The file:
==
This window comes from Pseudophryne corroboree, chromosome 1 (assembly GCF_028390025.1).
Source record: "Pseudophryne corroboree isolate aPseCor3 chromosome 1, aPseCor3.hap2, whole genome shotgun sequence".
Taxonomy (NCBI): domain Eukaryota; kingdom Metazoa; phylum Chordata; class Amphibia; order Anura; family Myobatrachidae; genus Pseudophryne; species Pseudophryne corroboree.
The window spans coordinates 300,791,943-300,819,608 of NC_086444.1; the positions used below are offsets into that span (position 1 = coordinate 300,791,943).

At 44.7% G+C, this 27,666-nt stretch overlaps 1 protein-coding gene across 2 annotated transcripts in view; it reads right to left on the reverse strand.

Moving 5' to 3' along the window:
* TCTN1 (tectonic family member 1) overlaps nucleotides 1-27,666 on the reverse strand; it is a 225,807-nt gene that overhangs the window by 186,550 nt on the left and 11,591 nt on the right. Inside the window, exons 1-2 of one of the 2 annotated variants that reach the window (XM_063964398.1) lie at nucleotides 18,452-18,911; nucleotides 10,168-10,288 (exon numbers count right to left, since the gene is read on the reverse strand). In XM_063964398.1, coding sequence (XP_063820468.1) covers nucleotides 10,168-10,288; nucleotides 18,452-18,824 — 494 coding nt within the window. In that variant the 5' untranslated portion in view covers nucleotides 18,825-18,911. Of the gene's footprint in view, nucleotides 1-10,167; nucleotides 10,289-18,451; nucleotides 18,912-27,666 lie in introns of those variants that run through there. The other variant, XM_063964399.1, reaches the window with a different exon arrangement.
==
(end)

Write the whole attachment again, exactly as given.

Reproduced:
This window comes from Pseudophryne corroboree, chromosome 1 (assembly GCF_028390025.1).
Source record: "Pseudophryne corroboree isolate aPseCor3 chromosome 1, aPseCor3.hap2, whole genome shotgun sequence".
Taxonomy (NCBI): domain Eukaryota; kingdom Metazoa; phylum Chordata; class Amphibia; order Anura; family Myobatrachidae; genus Pseudophryne; species Pseudophryne corroboree.
The window spans coordinates 300,791,943-300,819,608 of NC_086444.1; the positions used below are offsets into that span (position 1 = coordinate 300,791,943).

At 44.7% G+C, this 27,666-nt stretch overlaps 1 protein-coding gene across 2 annotated transcripts in view; it reads right to left on the reverse strand.

Moving 5' to 3' along the window:
* TCTN1 (tectonic family member 1) overlaps nucleotides 1-27,666 on the reverse strand; it is a 225,807-nt gene that overhangs the window by 186,550 nt on the left and 11,591 nt on the right. Inside the window, exons 1-2 of one of the 2 annotated variants that reach the window (XM_063964398.1) lie at nucleotides 18,452-18,911; nucleotides 10,168-10,288 (exon numbers count right to left, since the gene is read on the reverse strand). In XM_063964398.1, coding sequence (XP_063820468.1) covers nucleotides 10,168-10,288; nucleotides 18,452-18,824 — 494 coding nt within the window. In that variant the 5' untranslated portion in view covers nucleotides 18,825-18,911. Of the gene's footprint in view, nucleotides 1-10,167; nucleotides 10,289-18,451; nucleotides 18,912-27,666 lie in introns of those variants that run through there. The other variant, XM_063964399.1, reaches the window with a different exon arrangement.